To say that things haven't gone cannabis investors' way over the past year would be a brutal understatement. Following a blazing hot start to 2019, which saw more than a dozen marijuana stocks increase in value by at least 70%, most have now been stuck in an 11-month (and counting) downtrend.

The finger of blame has been pointed at supply issues in Canada, with Health Canada and provincial-level regulators creating everything from shortages to bottlenecks in key regions. Blame can also be assigned to regulators in recreationally legalized states for overtaxing cannabis and slowing down the process by which retail licenses are issued. The end result was that illicit producers have thrived, even with legal-channel weed hitting the marketplace.

A smoldering dried cannabis bud that's beginning to turn black.

Image source: Getty Images.

One pot stock that's taken it on the chin particularly hard is Aurora Cannabis (ACB -1.15%). If you follow marijuana stocks, Aurora is a name that's impossible to escape. It's an absolute favorite of millennial investors and was, at one time, expected to lead Canada in terms of peak annual output. But since hitting its 2019 closing high of $9.96 on March 19, Aurora's stock is down 86% through March 2, 2020.

Things are probably going to get worse in the short term for Aurora Cannabis

Aurora stock is now going for a mere $1.36 per share, and some investors may think it's a bargain. After all, the company is still expected to be one of the leading producers of marijuana throughout Canada and has a presence in 24 countries outside of its home market.

But believing that a low share price is enough justification to buy into Aurora Cannabis could prove dangerous. Chances are that things are going to get worse for the company before they have a chance to get better.

On a more immediate level, investors should be worried about the company's consistently shrinking share price. Being listed on the New York Stock Exchange (NYSE) has afforded Aurora improved volume-based liquidity, increased Wall Street coverage, and undoubtedly better investor visibility than if it were trading on the over-the-counter exchange. However, the NYSE has a share price minimum of $1 that's required for continued listing. Aurora Cannabis isn't there yet, but amid the strongest point rally in the history of the Dow Jones Industrial Average, on Monday, March 2, Aurora's stock hit a new 52-week low of $1.31.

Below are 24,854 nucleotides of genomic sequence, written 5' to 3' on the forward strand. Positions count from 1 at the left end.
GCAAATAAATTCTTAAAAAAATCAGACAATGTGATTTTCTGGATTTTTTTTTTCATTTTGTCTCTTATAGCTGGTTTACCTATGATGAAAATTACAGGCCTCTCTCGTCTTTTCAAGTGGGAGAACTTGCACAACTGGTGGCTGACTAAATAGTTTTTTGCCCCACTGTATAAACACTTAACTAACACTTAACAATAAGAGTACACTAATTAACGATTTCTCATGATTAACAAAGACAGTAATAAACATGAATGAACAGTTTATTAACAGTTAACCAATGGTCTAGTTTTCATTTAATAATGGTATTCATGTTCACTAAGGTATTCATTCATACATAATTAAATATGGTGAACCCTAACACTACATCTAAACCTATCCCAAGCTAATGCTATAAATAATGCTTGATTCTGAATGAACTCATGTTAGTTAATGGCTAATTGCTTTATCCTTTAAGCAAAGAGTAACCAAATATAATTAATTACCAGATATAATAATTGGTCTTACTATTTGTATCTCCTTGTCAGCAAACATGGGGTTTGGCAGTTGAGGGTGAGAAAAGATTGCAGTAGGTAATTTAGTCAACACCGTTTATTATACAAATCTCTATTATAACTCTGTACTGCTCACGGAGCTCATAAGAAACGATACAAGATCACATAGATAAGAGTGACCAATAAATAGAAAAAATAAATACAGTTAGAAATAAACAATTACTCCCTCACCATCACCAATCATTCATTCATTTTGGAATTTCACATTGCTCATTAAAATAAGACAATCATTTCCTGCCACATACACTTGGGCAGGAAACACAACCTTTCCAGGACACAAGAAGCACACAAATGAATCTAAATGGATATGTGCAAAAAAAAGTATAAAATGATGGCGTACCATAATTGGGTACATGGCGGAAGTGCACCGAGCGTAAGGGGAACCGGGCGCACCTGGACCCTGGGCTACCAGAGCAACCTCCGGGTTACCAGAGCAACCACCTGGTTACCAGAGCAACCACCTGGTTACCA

The facade of the New York Stock Exchange draped in a huge American flag, with the Wall St. street sign in the foreground.

Image source: Getty Images.

If Aurora's shares were to dip below $1 and stay there for a period of 30 days, the company almost certainly would draw a delisting notice from the NYSE. The company would have remediation pathways available, such as delaying delisting and hoping its stock regains a $1 minimum share price. Then again, "hope" isn't a valid long-term strategy.

There's also the possibility of a reverse stock split, which would reduce the number of shares outstanding (currently 1.17 billion) and pump up the company's share price. Unfortunately, reverse stock splits are typically viewed as a sign of weakness and may lead to further downside.

The intermediate forecast and long-term outlook aren't looking too hot, either

Even if Aurora Cannabis somehow manages to skirt a delisting notice from the NYSE, its balance sheet remains an utter mess that's not conducive to growth or market share expansion.

On one hand, Aurora Cannabis ended its fiscal second quarter (ended Dec. 31, 2019) with $156.3 million Canadian in cash and CA$26.1 million in marketable securities. This might sound like a healthy capital balance but it's nowhere near sufficient given the company's own expectations of CA$373.6 million in liabilities over the next 12 months and close to CA$1.3 billion in liabilities over the next four to five years.

With pretty much all avenues to traditional funding closed off and no equity deal signed, Aurora's only means of raising capital continues to be to sell its own stock. After ballooning its outstanding share count by 1.15 billion since June 30, 2014, it's no wonder shareholders have taken it on the chin.

A person holding a magnifying glass above a company's balance sheet.

Image source: Getty Images.

I'd also suggest taking issue with the company's CA$4.67 billion in total assets. A figure like this would make it appear that Aurora's valuation is exceptionally cheap -- its market cap as of Monday, March 2, was $1.6 billion (CA$2.11 billion). But it overlooks that this company has grossly overpaid for each and every one of its more than one dozen acquisitions. Even after writing down CA$762.2 million in goodwill during the fiscal second quarter, the company is still lugging around CA$2.41 billion in goodwill and CA$503.5 million in intangible assets. Combined, goodwill and intangible assets account for a staggering 62% of total assets.

In my view, there's zero doubt that Aurora is going to have to address its acquisition of MedReleaf and write down a significant portion of the CA$2.64 billion purchase price. With the Exeter greenhouse on the sale block, this mammoth purchase will ultimately have yielded only 35,000 kilos of annual production capacity and a few unique pot brands. Entire licensed producers with 50,000 kilos of annual production capacity can currently be acquired for less than CA$100 million, making a writedown a virtual given in my book.

While I understand the psychological factor that Aurora's low share price might appear enticing, its $1.6 billion valuation is far from being a good deal. There are serious long-term financing concerns, a high probability of future writedowns, and now the very real possibility of delisting if its share price continues to fall. It remains an easily avoidable marijuana stock.